This article is evidence that Elon Musk will focus on the "wokeness" of ChatGPT, rather than do something useful about AI alignment. But still, we should keep in mind that news are very often incomplete or simply just plain false.
Also, I can't access the article.
Related: I've recently created a prediction market about whether Elon Musk is going to do something positive for AI risk (or at least not do something counterproductive) according to Eliezer Yudkowsky's judgment: https://manifold.markets/Writer/if-elon-musk-does-something-as-a-re?r=V3JpdGVy
It would probably be really valuable if people could forecast the ability to build/deploy AGI to within roughly 1 year, as it could inform many people’s career planning and policy analysis (e.g., when to clamp down on export controls). In this regard, an error/uncertainty of 3 years could potentially have a huge impact.
Yeah, being able to have such forecasting precision would be amazing. It's too bad it's unrealistic (what forecasting process would enable such magic?). It would mean we could see exactly when it's coming and make extremely tailored plans that could be super high-leverage.
This post was an excellent read, and I think you should publish it on LessWrong too.
I have the intuition that, at the moment, getting an answer to "how fast is AI takeoff going to be?" has the most strategic leverage and that this topic influences the probability we're going extinct due to AI the most, together with timelines (although it seems to me that we're less uncertain about timelines than takeoff speeds). I also think that a big part of why the other AI forecasting questions are important is because they inform takeoff speeds (and timelines). Do you agree with these intuitions?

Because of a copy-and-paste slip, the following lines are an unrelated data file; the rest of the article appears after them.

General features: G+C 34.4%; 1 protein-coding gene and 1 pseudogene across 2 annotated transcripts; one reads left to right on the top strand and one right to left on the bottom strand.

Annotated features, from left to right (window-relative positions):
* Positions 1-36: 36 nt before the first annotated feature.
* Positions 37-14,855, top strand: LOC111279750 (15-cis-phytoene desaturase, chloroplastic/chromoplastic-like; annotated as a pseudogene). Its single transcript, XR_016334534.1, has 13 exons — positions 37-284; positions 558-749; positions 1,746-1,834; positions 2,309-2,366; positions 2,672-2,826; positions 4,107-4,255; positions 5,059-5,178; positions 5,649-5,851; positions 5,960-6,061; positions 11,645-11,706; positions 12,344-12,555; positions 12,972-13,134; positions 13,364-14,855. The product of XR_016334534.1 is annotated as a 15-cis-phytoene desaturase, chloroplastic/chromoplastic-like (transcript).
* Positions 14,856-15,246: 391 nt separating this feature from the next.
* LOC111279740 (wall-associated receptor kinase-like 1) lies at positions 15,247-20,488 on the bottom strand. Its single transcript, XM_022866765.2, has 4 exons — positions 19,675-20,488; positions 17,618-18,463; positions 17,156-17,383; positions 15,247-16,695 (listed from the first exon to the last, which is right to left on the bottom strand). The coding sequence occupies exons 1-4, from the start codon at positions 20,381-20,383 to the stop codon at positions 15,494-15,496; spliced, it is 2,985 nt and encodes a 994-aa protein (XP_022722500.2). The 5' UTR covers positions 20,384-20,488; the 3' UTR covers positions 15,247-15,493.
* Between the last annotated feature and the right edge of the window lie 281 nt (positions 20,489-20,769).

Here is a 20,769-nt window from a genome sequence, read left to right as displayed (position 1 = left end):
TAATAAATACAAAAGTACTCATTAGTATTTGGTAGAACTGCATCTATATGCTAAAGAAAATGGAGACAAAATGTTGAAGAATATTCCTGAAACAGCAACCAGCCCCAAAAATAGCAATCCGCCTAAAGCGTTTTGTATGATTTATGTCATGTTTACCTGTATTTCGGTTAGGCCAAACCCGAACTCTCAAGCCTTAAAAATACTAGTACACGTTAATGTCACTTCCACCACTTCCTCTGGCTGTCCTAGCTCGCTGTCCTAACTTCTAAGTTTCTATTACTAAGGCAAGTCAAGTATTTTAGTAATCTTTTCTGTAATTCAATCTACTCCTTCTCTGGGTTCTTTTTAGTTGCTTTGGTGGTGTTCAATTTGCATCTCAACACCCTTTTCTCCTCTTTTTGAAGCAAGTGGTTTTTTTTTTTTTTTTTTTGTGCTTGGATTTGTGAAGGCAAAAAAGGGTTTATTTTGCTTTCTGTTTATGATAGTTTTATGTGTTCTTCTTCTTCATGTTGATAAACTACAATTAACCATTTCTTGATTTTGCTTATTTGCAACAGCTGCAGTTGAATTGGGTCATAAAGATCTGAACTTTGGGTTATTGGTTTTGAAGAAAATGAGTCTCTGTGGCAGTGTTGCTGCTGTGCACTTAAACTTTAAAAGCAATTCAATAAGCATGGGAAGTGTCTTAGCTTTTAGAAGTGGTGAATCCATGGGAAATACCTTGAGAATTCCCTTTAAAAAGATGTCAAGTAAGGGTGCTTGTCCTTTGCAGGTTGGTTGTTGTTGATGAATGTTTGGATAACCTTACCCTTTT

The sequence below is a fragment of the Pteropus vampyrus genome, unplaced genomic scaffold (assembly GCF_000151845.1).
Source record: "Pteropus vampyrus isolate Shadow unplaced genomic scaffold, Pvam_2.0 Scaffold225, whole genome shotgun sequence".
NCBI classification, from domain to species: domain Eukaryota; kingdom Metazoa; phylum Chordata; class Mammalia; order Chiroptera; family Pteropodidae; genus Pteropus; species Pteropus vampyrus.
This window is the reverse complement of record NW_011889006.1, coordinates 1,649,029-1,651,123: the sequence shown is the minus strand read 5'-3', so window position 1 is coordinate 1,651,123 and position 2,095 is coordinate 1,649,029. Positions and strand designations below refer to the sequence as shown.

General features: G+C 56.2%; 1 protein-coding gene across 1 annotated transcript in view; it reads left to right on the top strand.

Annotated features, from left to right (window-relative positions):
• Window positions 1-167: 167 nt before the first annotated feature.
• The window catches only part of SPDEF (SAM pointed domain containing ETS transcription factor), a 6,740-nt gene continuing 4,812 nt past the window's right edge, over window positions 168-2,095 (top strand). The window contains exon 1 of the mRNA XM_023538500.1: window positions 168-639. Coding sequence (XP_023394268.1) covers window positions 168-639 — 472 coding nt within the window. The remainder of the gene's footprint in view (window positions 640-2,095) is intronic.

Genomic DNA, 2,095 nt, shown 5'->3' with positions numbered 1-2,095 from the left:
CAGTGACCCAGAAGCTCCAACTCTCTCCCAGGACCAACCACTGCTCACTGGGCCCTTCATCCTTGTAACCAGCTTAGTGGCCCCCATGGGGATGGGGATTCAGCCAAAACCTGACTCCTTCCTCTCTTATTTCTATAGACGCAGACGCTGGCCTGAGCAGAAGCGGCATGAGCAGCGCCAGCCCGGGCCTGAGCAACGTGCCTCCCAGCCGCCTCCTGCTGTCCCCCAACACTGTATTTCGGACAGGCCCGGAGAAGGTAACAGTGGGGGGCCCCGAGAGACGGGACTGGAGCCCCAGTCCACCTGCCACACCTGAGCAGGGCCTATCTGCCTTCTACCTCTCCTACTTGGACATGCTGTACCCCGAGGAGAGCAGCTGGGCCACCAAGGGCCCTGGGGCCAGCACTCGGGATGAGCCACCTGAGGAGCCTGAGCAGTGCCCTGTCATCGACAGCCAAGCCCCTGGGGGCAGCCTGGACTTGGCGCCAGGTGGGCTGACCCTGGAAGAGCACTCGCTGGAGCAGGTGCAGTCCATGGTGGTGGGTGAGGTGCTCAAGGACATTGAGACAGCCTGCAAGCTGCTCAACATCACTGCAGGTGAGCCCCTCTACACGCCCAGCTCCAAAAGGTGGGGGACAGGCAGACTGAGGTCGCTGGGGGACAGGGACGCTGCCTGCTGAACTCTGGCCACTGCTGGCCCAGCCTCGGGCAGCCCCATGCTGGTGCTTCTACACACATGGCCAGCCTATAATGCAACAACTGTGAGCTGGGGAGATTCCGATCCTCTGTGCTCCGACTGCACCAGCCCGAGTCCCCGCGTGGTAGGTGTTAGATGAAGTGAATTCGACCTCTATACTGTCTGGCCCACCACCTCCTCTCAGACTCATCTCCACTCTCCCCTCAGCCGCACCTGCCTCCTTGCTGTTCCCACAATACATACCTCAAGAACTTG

Relatedly: If you had to rank AI-forecasting questions according to their strategic importance and influence on P(doom), what would those rankings look like?
One class of examples could be when there's an adversarial or "dangerous" environment. For example:
Another class of examples could be when a given topic requires some complex technical understanding. In that case, a community might want only to see posts that are put forward by people who have demonstrated a certain level of technical knowledge. Then they could use EigenKarma to select them. Of course, there must be some way to enable the discovery of new users, but how much of a problem this is depends on implementation details. For example, you could have an unfiltered tab and a filtered one, or you could give higher visibility to new users. There could be many potential solutions.
Rational Animations has a subreddit: https://www.reddit.com/r/RationalAnimations/
I hadn't advertised it until now because I had to find someone to help moderate it.
I want people here to be among the first to join since I expect having EA Forum users early on would help foster a good epistemic culture.